Drunk drivers increase in number

Luis Rojas, Reporter

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Drunk driving statistics keep escalating dramatically in California 

Recent studies show that fatalities in California involving drivers with high Blood Alcohol Content (BAC) have jumped more than 6 percent in only one year.

California’s BAC limit is currently 0.08 percent and there has been an increment in alcohol-related fatalities in the last year. 

These studies show that drunk driving has escalated significantly and a third of car accidents are by driving impaired. 

All states across the country have regulated these limits and have agreed to keep it at 0.08  percent or under. On average it takes about three drinks to reach the 0.08 percent limit but it depends on the person’s weight and type of alcohol. 

One drink is considered to be one 12 ounce beer, one 5 ounce glass of wine, or one 1.5 ounce shot of liquor. 

For instance, it takes a woman three drinks an hour and four drinks a man to reach 0.08 percent BAC. 

A study from The Delphi Health Group all across America indicated that a shocking 83 percent of drunk drivers involved in fatal accidents had a BAC of 0.08 percent.

Nearly 60 percent of these drivers in the study had a BAC above 0.15  percent almost double the limit. 

This means that almost eight out of 10 people in the study drink and drive with at least four drinks and almost six out of 10 people consume seven drinks or more resulting in fatal accidents.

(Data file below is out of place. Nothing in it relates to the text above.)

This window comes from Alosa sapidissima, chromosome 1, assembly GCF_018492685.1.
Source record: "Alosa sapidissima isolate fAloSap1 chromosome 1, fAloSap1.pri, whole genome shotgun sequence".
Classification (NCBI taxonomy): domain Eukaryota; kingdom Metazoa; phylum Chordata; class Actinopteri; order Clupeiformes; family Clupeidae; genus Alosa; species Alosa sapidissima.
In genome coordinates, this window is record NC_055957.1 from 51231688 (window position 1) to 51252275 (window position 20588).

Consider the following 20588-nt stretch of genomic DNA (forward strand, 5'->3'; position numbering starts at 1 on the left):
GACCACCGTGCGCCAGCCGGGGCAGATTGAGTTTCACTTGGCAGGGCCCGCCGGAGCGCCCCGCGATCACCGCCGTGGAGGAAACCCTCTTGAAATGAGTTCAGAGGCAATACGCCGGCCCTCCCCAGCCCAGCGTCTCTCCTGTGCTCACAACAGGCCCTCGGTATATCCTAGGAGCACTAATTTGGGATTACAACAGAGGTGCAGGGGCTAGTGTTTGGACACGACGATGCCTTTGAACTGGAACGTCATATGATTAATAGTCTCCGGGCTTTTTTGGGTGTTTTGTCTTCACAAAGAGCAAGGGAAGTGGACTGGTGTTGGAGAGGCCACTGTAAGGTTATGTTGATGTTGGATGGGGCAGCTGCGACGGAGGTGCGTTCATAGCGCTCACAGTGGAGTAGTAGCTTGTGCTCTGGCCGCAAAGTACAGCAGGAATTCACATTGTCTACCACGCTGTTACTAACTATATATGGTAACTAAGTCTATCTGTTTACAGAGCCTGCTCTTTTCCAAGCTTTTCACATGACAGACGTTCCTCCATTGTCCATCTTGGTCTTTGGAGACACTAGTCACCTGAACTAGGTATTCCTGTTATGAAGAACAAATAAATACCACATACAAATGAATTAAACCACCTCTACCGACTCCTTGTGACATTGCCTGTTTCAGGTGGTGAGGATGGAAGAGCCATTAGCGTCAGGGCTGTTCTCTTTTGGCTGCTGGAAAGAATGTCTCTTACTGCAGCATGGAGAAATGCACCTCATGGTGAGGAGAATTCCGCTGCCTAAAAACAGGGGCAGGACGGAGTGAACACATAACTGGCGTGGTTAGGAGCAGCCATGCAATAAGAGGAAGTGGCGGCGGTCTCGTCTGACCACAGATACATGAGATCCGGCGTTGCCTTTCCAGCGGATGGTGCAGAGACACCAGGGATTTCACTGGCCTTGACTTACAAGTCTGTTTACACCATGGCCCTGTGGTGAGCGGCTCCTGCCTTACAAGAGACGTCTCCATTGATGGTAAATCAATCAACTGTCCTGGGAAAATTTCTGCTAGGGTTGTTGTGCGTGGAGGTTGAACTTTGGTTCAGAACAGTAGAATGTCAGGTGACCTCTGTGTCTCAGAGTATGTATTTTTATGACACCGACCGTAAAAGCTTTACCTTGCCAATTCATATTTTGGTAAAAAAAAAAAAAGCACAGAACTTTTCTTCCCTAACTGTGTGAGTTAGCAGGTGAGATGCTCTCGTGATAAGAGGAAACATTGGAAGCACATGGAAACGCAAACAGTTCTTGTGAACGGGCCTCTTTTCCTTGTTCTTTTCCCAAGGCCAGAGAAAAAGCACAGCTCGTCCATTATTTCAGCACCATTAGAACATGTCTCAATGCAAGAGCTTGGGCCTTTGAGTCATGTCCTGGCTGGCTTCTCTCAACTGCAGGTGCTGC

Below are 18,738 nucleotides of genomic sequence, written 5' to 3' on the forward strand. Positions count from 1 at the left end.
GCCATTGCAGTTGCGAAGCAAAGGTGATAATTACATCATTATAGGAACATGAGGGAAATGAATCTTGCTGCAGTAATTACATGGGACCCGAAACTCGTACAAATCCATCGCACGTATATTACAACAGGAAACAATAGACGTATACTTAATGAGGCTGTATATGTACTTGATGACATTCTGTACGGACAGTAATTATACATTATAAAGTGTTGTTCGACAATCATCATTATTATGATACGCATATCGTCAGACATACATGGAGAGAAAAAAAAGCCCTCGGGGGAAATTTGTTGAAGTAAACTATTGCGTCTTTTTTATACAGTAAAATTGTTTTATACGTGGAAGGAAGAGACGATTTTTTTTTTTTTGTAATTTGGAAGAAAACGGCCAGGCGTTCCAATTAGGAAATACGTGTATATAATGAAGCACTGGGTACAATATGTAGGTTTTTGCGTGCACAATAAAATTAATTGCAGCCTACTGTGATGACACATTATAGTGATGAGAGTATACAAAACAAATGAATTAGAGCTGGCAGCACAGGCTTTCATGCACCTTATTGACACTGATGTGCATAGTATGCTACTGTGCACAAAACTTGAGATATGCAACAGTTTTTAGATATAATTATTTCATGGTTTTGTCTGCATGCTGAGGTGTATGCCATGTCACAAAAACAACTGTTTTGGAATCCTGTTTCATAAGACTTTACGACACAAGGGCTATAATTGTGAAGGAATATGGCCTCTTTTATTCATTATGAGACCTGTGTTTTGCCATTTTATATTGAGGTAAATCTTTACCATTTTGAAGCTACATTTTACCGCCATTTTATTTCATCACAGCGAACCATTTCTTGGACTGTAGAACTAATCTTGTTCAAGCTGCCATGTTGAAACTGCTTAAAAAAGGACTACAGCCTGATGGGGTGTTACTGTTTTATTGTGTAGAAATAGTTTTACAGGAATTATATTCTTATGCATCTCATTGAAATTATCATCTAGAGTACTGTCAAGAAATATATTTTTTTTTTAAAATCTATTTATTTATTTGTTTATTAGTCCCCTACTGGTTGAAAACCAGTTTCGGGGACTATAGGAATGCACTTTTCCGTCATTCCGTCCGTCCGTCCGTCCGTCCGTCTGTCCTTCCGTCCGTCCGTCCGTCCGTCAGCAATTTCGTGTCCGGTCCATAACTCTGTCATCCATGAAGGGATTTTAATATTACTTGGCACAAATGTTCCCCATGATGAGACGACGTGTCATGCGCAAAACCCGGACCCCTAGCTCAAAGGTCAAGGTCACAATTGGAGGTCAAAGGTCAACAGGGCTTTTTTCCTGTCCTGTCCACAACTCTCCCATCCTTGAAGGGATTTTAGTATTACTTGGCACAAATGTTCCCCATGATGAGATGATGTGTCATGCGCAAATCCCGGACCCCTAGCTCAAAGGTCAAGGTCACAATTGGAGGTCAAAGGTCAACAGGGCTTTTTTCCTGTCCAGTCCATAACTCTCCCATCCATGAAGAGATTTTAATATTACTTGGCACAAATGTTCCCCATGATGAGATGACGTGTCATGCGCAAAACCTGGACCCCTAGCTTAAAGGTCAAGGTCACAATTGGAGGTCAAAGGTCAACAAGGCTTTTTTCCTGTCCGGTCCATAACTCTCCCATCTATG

Most of the states across the country have a BAC limit of 0.08 Percent,  but some states like Utah, West Virginia, and Arkansas have a lower BAC limit of 0.02 percent. 

According to the Centers for Disease Control and Prevention, Utah, West Virginia and Arkansas see fewer deaths and injuries each year due to their lower BAC limit. 

In February of 2019 California lawmakers considered a bill that will reduce the amount of alcohol one can legally consume from 0.08 percent to 0.05 percent. 

The AB 1713 bill is an initiative to help prevent people from operating a motor vehicle under the influence and also reduce the fatalities in the Golden State. 

This bill will be the first proposal to adjust the BAC limit since 1998 when President Clinton had the initiative to regulate these limits nationwide. 

Locally, Bakersfield has a program by the Police department called “A Life Interrupted” that features a multi-media presentation and includes graphic collisions scene photos, 911 recordings and other evidence of drunk driving fatalities. 

There are at least one or two relatives of the victims killed in a collision to relate their personal experience and how these incidents have an impact on people’s lives. 

There is also vivid footage that displays the tragic events one can encounter when driving under the influence. 

This program has been featured in many high schools with the idea to make students and young people conscious about this serious problem that has increased dramatically over the past years.

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